# calculus - Man Page

Integration and ordinary differential equations

## Synopsis

`package require `

**Tcl 8.4**

`package require `

**math::calculus 0.8.2**

**::math::calculus::integral** *begin end nosteps func*

**::math::calculus::integralExpr** *begin end nosteps expression*

**::math::calculus::integral2D** *xinterval yinterval func*

**::math::calculus::integral2D_accurate** *xinterval yinterval func*

**::math::calculus::integral3D** *xinterval yinterval zinterval func*

**::math::calculus::integral3D_accurate** *xinterval yinterval zinterval func*

**::math::calculus::qk15** *xstart xend func nosteps*

**::math::calculus::qk15_detailed** *xstart xend func nosteps*

**::math::calculus::eulerStep** *t tstep xvec func*

**::math::calculus::heunStep** *t tstep xvec func*

**::math::calculus::rungeKuttaStep** *t tstep xvec func*

**::math::calculus::boundaryValueSecondOrder** *coeff_func force_func leftbnd rightbnd nostep*

**::math::calculus::solveTriDiagonal** *acoeff bcoeff ccoeff dvalue*

**::math::calculus::newtonRaphson** *func deriv initval*

**::math::calculus::newtonRaphsonParameters** *maxiter tolerance*

**::math::calculus::regula_falsi** *f xb xe eps*

## Description

This package implements several simple mathematical algorithms:

- The integration of a function over an interval
- The numerical integration of a system of ordinary differential equations.
- Estimating the root(s) of an equation of one variable.

The package is fully implemented in Tcl. No particular attention has been paid to the accuracy of the calculations. Instead, well-known algorithms have been used in a straightforward manner.

This document describes the procedures and explains their usage.

## Procedures

This package defines the following public procedures:

**::math::calculus::integral***begin end nosteps func*Determine the integral of the given function using the Simpson rule. The interval for the integration is [

*begin*,*end*]. The remaining arguments are:*nosteps*Number of steps in which the interval is divided.

*func*Function to be integrated. It should take one single argument.

**::math::calculus::integralExpr***begin end nosteps expression*Similar to the previous proc, this one determines the integral of the given

*expression*using the Simpson rule. The interval for the integration is [*begin*,*end*]. The remaining arguments are:*nosteps*Number of steps in which the interval is divided.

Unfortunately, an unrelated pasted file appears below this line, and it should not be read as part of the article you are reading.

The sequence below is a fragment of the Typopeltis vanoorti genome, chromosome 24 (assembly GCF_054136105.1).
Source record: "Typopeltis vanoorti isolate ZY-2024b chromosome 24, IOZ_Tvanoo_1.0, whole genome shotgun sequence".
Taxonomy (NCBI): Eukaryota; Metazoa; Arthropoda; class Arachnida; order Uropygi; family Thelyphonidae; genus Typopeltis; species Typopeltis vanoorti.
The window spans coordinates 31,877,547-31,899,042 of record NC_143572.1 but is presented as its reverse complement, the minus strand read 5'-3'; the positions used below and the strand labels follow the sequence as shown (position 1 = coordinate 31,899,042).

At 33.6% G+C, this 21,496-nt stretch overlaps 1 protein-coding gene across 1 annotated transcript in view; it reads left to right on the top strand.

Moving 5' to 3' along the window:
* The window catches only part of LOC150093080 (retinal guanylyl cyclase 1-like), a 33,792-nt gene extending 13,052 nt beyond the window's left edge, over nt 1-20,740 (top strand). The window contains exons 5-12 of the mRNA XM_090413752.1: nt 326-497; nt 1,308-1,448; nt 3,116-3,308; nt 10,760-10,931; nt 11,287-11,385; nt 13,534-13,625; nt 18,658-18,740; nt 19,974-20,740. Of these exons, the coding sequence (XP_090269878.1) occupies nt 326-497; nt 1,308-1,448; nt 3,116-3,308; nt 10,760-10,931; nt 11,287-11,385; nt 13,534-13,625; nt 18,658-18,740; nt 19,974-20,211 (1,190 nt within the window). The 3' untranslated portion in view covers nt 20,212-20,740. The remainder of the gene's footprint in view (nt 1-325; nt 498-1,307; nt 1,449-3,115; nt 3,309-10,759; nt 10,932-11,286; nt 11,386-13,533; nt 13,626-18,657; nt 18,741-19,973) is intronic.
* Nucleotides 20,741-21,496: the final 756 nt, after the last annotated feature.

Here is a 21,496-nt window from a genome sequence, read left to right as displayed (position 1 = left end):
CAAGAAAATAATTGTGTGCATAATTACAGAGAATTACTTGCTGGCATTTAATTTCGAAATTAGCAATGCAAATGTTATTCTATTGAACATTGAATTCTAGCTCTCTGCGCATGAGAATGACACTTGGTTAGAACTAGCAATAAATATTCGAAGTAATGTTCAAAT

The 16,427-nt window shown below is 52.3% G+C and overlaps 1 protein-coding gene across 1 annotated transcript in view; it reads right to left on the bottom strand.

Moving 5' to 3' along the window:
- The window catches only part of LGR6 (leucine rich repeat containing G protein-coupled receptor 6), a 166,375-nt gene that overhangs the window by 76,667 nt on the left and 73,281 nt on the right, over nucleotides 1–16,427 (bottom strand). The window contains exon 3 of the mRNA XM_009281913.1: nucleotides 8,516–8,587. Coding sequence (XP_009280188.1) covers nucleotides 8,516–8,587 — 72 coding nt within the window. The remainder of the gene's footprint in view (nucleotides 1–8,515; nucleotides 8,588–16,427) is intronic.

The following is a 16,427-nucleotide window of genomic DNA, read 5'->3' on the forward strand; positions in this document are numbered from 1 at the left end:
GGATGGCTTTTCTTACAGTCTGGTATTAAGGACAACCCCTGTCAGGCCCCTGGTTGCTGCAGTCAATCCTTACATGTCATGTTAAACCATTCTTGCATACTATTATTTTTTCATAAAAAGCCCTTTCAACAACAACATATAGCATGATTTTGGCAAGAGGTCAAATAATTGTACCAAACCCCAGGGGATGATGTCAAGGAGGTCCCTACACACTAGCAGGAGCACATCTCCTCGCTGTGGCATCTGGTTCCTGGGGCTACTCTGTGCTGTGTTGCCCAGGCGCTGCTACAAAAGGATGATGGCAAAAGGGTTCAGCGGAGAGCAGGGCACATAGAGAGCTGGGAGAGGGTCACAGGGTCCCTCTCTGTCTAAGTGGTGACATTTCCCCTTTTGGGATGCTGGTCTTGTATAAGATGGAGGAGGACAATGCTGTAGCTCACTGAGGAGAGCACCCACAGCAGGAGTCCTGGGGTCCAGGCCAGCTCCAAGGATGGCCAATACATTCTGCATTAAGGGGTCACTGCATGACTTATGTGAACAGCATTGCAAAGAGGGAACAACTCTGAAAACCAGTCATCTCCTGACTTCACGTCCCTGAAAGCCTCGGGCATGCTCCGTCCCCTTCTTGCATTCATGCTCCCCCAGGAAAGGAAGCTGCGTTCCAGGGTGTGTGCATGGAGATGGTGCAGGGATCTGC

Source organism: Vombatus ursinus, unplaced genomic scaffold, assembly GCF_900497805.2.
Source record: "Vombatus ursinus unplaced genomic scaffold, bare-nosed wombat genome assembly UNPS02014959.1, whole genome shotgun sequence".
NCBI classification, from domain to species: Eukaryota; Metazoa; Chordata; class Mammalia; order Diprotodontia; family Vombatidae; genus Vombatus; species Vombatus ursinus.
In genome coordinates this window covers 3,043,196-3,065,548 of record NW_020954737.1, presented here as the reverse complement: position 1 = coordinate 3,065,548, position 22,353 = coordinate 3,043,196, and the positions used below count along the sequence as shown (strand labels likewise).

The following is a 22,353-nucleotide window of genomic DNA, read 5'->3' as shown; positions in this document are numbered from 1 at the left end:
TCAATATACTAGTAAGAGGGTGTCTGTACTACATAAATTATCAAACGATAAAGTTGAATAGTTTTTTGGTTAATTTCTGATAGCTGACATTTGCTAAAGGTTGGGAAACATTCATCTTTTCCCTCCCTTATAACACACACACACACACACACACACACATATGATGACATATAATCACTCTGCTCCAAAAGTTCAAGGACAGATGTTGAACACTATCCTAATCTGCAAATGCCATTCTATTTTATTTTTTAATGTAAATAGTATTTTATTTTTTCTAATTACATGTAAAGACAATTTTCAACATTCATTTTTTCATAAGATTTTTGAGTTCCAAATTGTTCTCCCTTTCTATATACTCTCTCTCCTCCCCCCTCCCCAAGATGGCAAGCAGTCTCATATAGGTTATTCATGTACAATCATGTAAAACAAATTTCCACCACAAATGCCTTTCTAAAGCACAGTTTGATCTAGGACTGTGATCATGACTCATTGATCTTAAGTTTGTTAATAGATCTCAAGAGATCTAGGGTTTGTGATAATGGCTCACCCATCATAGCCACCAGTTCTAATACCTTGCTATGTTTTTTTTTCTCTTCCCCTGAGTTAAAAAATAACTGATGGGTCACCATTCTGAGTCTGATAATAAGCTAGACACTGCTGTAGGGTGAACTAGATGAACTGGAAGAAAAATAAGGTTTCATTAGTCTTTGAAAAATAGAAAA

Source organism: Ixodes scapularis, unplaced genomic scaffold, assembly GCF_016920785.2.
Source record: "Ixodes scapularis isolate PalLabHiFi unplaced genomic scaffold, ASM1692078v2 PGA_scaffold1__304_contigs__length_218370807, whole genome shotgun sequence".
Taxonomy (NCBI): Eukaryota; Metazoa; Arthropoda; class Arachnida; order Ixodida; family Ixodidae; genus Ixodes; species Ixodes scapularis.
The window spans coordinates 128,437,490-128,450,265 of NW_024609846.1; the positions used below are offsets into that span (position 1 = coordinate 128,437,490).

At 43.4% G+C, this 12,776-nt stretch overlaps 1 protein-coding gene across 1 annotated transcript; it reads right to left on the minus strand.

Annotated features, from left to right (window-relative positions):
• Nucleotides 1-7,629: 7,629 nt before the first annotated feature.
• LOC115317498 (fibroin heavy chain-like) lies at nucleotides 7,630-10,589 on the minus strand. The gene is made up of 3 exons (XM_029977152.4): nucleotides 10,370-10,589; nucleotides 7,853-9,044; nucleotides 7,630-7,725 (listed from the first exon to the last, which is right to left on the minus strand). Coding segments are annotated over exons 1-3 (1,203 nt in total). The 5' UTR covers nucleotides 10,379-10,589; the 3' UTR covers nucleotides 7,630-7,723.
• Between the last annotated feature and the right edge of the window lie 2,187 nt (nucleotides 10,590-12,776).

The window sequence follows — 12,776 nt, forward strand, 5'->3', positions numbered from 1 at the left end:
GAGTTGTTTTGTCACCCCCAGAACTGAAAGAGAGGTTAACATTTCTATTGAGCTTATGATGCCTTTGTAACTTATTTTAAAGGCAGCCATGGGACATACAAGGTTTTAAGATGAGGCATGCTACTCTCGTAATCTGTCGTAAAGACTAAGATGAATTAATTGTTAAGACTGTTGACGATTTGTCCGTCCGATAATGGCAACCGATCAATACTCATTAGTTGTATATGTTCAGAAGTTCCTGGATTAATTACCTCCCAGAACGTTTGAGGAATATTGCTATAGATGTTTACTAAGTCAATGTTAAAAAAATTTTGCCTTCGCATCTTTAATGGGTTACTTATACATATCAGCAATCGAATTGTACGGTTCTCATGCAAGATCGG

*expression*Expression to be integrated. It should use the variable "x" as the only variable (the "integrate")

**::math::calculus::integral2D***xinterval yinterval func***::math::calculus::integral2D_accurate***xinterval yinterval func*The commands

**integral2D**and**integral2D_accurate**calculate the integral of a function of two variables over the rectangle given by the first two arguments, each a list of three items, the start and stop interval for the variable and the number of steps.The command

**integral2D**evaluates the function at the centre of each rectangle, whereas the command**integral2D_accurate**uses a four-point quadrature formula. This results in an exact integration of polynomials of third degree or less.The function must take two arguments and return the function value.

**::math::calculus::integral3D***xinterval yinterval zinterval func***::math::calculus::integral3D_accurate***xinterval yinterval zinterval func*The commands

**integral3D**and**integral3D_accurate**are the three-dimensional equivalent of**integral2D**and**integral3D_accurate**. The function*func*takes three arguments and is integrated over the block in 3D space given by three intervals.**::math::calculus::qk15***xstart xend func nosteps*Determine the integral of the given function using the Gauss-Kronrod 15 points quadrature rule. The returned value is the estimate of the integral over the interval [

*xstart*,*xend*]. The remaining arguments are:*func*Function to be integrated. It should take one single argument.

- ?nosteps?
Number of steps in which the interval is divided. Defaults to 1.

**::math::calculus::qk15_detailed***xstart xend func nosteps*Determine the integral of the given function using the Gauss-Kronrod 15 points quadrature rule. The interval for the integration is [

*xstart*,*xend*]. The procedure returns a list of four values:- The estimate of the integral over the specified interval (I).
- An estimate of the absolute error in I.
- The estimate of the integral of the absolute value of the function over the interval.
- The estimate of the integral of the absolute value of the function minus its mean over the interval.

The remaining arguments are:

*func*Function to be integrated. It should take one single argument.

- ?nosteps?
Number of steps in which the interval is divided. Defaults to 1.

**::math::calculus::eulerStep***t tstep xvec func*Set a single step in the numerical integration of a system of differential equations. The method used is Euler's.

*t*Value of the independent variable (typically time) at the beginning of the step.

*tstep*Step size for the independent variable.

*xvec*List (vector) of dependent values

*func*Function of t and the dependent values, returning a list of the derivatives of the dependent values. (The lengths of xvec and the return value of "func" must match).

**::math::calculus::heunStep***t tstep xvec func*Set a single step in the numerical integration of a system of differential equations. The method used is Heun's.

*t*Value of the independent variable (typically time) at the beginning of the step.

*tstep*Step size for the independent variable.

*xvec*List (vector) of dependent values

*func*Function of t and the dependent values, returning a list of the derivatives of the dependent values. (The lengths of xvec and the return value of "func" must match).

**::math::calculus::rungeKuttaStep***t tstep xvec func*Set a single step in the numerical integration of a system of differential equations. The method used is Runge-Kutta 4th order.

*t*Value of the independent variable (typically time) at the beginning of the step.

*tstep*Step size for the independent variable.

*xvec*List (vector) of dependent values

*func*Function of t and the dependent values, returning a list of the derivatives of the dependent values. (The lengths of xvec and the return value of "func" must match).